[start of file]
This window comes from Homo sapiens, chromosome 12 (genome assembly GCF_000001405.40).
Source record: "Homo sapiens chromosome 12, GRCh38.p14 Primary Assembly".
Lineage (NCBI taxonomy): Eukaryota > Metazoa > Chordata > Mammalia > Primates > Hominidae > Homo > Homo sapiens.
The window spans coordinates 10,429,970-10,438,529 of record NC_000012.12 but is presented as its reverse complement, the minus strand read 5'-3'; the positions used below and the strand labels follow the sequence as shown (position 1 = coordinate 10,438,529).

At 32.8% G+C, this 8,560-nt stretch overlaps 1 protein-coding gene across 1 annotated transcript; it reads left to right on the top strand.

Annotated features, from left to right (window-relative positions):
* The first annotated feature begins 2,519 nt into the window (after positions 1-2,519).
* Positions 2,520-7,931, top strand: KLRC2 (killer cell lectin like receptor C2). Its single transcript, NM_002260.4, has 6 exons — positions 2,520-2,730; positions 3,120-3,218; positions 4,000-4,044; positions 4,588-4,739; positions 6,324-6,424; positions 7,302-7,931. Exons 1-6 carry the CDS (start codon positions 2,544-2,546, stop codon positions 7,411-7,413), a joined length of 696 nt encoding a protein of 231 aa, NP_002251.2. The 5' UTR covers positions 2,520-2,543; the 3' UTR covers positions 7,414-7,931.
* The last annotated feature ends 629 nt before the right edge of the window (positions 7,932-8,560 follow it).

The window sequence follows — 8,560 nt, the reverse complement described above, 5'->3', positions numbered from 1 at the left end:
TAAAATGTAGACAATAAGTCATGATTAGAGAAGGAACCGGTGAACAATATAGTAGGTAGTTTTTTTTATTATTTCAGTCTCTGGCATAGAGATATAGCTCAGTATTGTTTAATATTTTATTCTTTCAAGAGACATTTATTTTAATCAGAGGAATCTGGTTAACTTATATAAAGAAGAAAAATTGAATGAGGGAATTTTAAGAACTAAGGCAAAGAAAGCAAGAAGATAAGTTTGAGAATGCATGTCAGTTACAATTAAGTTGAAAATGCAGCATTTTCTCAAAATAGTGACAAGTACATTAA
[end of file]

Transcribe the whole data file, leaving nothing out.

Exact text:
This window comes from Homo sapiens, chromosome 12 (genome assembly GCF_000001405.40).
Source record: "Homo sapiens chromosome 12, GRCh38.p14 Primary Assembly".
Lineage (NCBI taxonomy): Eukaryota > Metazoa > Chordata > Mammalia > Primates > Hominidae > Homo > Homo sapiens.
The window spans coordinates 10,429,970-10,438,529 of record NC_000012.12 but is presented as its reverse complement, the minus strand read 5'-3'; the positions used below and the strand labels follow the sequence as shown (position 1 = coordinate 10,438,529).

At 32.8% G+C, this 8,560-nt stretch overlaps 1 protein-coding gene across 1 annotated transcript; it reads left to right on the top strand.

Annotated features, from left to right (window-relative positions):
* The first annotated feature begins 2,519 nt into the window (after positions 1-2,519).
* Positions 2,520-7,931, top strand: KLRC2 (killer cell lectin like receptor C2). Its single transcript, NM_002260.4, has 6 exons — positions 2,520-2,730; positions 3,120-3,218; positions 4,000-4,044; positions 4,588-4,739; positions 6,324-6,424; positions 7,302-7,931. Exons 1-6 carry the CDS (start codon positions 2,544-2,546, stop codon positions 7,411-7,413), a joined length of 696 nt encoding a protein of 231 aa, NP_002251.2. The 5' UTR covers positions 2,520-2,543; the 3' UTR covers positions 7,414-7,931.
* The last annotated feature ends 629 nt before the right edge of the window (positions 7,932-8,560 follow it).

The window sequence follows — 8,560 nt, the reverse complement described above, 5'->3', positions numbered from 1 at the left end:
TAAAATGTAGACAATAAGTCATGATTAGAGAAGGAACCGGTGAACAATATAGTAGGTAGTTTTTTTTATTATTTCAGTCTCTGGCATAGAGATATAGCTCAGTATTGTTTAATATTTTATTCTTTCAAGAGACATTTATTTTAATCAGAGGAATCTGGTTAACTTATATAAAGAAGAAAAATTGAATGAGGGAATTTTAAGAACTAAGGCAAAGAAAGCAAGAAGATAAGTTTGAGAATGCATGTCAGTTACAATTAAGTTGAAAATGCAGCATTTTCTCAAAATAGTGACAAGTACATTAA